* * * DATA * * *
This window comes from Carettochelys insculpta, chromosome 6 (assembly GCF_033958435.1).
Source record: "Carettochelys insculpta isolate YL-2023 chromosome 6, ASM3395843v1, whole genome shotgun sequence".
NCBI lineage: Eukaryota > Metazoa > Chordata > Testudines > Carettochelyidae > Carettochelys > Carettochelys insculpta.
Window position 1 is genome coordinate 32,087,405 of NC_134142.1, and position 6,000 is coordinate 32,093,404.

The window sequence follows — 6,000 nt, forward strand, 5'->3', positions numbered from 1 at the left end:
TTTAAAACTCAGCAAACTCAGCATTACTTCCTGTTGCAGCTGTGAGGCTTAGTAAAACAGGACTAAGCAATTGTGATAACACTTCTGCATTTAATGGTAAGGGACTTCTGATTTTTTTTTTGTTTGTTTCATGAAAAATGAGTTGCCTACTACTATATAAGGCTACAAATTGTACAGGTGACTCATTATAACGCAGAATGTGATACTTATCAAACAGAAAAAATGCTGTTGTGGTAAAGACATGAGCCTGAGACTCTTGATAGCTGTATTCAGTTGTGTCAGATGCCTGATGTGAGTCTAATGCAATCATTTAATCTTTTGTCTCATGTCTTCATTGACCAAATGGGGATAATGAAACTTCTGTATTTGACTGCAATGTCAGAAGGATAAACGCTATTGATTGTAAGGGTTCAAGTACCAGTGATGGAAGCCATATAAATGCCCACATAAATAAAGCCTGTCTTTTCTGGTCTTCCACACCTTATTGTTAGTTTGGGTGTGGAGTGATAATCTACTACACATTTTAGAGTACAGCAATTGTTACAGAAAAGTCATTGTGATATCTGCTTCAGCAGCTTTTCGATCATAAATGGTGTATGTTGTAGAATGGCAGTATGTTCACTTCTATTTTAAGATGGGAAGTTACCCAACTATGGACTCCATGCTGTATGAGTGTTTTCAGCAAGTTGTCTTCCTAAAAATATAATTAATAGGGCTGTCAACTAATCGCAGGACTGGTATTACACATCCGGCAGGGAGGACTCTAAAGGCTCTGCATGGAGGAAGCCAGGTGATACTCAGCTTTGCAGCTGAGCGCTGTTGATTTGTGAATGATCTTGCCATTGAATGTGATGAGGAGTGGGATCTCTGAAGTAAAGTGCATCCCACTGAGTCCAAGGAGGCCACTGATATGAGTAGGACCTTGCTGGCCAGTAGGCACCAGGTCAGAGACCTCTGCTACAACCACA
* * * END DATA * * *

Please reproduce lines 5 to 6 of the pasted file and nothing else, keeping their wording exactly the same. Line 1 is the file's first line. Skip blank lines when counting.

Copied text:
The window sequence follows — 6,000 nt, forward strand, 5'->3', positions numbered from 1 at the left end:
TTTAAAACTCAGCAAACTCAGCATTACTTCCTGTTGCAGCTGTGAGGCTTAGTAAAACAGGACTAAGCAATTGTGATAACACTTCTGCATTTAATGGTAAGGGACTTCTGATTTTTTTTTTGTTTGTTTCATGAAAAATGAGTTGCCTACTACTATATAAGGCTACAAATTGTACAGGTGACTCATTATAACGCAGAATGTGATACTTATCAAACAGAAAAAATGCTGTTGTGGTAAAGACATGAGCCTGAGACTCTTGATAGCTGTATTCAGTTGTGTCAGATGCCTGATGTGAGTCTAATGCAATCATTTAATCTTTTGTCTCATGTCTTCATTGACCAAATGGGGATAATGAAACTTCTGTATTTGACTGCAATGTCAGAAGGATAAACGCTATTGATTGTAAGGGTTCAAGTACCAGTGATGGAAGCCATATAAATGCCCACATAAATAAAGCCTGTCTTTTCTGGTCTTCCACACCTTATTGTTAGTTTGGGTGTGGAGTGATAATCTACTACACATTTTAGAGTACAGCAATTGTTACAGAAAAGTCATTGTGATATCTGCTTCAGCAGCTTTTCGATCATAAATGGTGTATGTTGTAGAATGGCAGTATGTTCACTTCTATTTTAAGATGGGAAGTTACCCAACTATGGACTCCATGCTGTATGAGTGTTTTCAGCAAGTTGTCTTCCTAAAAATATAATTAATAGGGCTGTCAACTAATCGCAGGACTGGTATTACACATCCGGCAGGGAGGACTCTAAAGGCTCTGCATGGAGGAAGCCAGGTGATACTCAGCTTTGCAGCTGAGCGCTGTTGATTTGTGAATGATCTTGCCATTGAATGTGATGAGGAGTGGGATCTCTGAAGTAAAGTGCATCCCACTGAGTCCAAGGAGGCCACTGATATGAGTAGGACCTTGCTGGCCAGTAGGCACCAGGTCAGAGACCTCTGCTACAACCACA